May 27, 2020 — Carmat, a developer of the of a next generation advanced total artificial heart, announces the first implantation of its bioprosthetic artificial heart in Denmark. The company aims to provide a therapeutic alternative for people suffering from end-stage biventricular heart failure.
The implant procedure was performed by the team of Dr. Peter Skov Olsen, cardiothoracic surgeon at the Heart Center of Rigshospitalet in Copenhagen. It is the first Danish hospital to implant the Carmat total artificial heart and the third international medical center contributing to the PIVOTAL study, together with the Institute for Clinical and Experimental Medicine (IKEM) in Prague, Czech Republic, and the National Research Center for Cardiac Surgery in Nur-Sultan, Kazakhstan.
Finn Gustafsson, M.D., Ph.D., professor of advanced heart failure and transplantation at the Heart Center and principal investigator of the study, comments: "We are excited to gain clinical experience with the Carmat total artificial heart (TAH) and to contribute to the PIVOTAL study. With its hemocompatibility, autoregulation and silent operation, the Cartmat TAH could become a real alternative treatment to heart transplantation for patients suffering from end-stage heart-failure."
"Rigshospitalet has developed a strong expertise in treating advanced heart failure and has participated in front-line clinical studies with innovative medical therapies and devices in this field," said Stéphane Piat, CEO of Carmat. "I am delighted that such an internationally recognized site becomes the third international center to implant our device. With the recent release of certain COVID-19 pandemic-related restrictions, Carmat's teams and proctors were able to prepare and participate in the surgical procedure and early post-operative follow up. To date, 13 patients have received our device in the PIVOTAL study and, subject to the progressive ramp-up in recruitments across our three active study centers, we estimate that 4-5 months are needed to complete enrollment and reach the total of 20 patients."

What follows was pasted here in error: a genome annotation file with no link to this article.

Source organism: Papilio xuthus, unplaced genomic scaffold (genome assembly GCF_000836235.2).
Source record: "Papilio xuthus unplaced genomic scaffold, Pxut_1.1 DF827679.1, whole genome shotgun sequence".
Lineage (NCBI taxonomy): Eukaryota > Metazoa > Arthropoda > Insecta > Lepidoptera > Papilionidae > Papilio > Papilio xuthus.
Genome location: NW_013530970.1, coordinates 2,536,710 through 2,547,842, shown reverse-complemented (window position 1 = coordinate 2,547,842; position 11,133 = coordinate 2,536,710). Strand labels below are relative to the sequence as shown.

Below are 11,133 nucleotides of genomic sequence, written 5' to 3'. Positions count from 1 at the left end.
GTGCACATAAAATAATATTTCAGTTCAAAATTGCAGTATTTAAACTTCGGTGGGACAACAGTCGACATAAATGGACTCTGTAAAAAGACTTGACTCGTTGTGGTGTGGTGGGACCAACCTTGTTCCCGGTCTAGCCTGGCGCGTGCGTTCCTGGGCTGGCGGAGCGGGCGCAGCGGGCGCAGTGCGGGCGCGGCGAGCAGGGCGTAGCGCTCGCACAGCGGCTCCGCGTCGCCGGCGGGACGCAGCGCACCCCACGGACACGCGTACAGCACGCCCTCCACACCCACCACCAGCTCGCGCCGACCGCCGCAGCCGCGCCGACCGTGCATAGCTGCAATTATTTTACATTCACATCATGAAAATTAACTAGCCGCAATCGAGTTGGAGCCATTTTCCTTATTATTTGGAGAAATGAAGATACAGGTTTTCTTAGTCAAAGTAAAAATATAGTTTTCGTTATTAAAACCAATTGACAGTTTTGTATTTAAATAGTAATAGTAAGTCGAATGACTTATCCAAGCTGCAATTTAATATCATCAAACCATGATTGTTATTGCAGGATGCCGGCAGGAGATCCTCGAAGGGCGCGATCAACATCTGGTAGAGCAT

In accordance with good clinical practice and subject to regulatory obligations or specific circumstances, Carmat will not provide individual updates on patients' implantations or their health condition. However, it is planning to communicate when major milestones in the PIVOTAL study are reached, such as the opening of new centers and the overall progression of patient recruitment.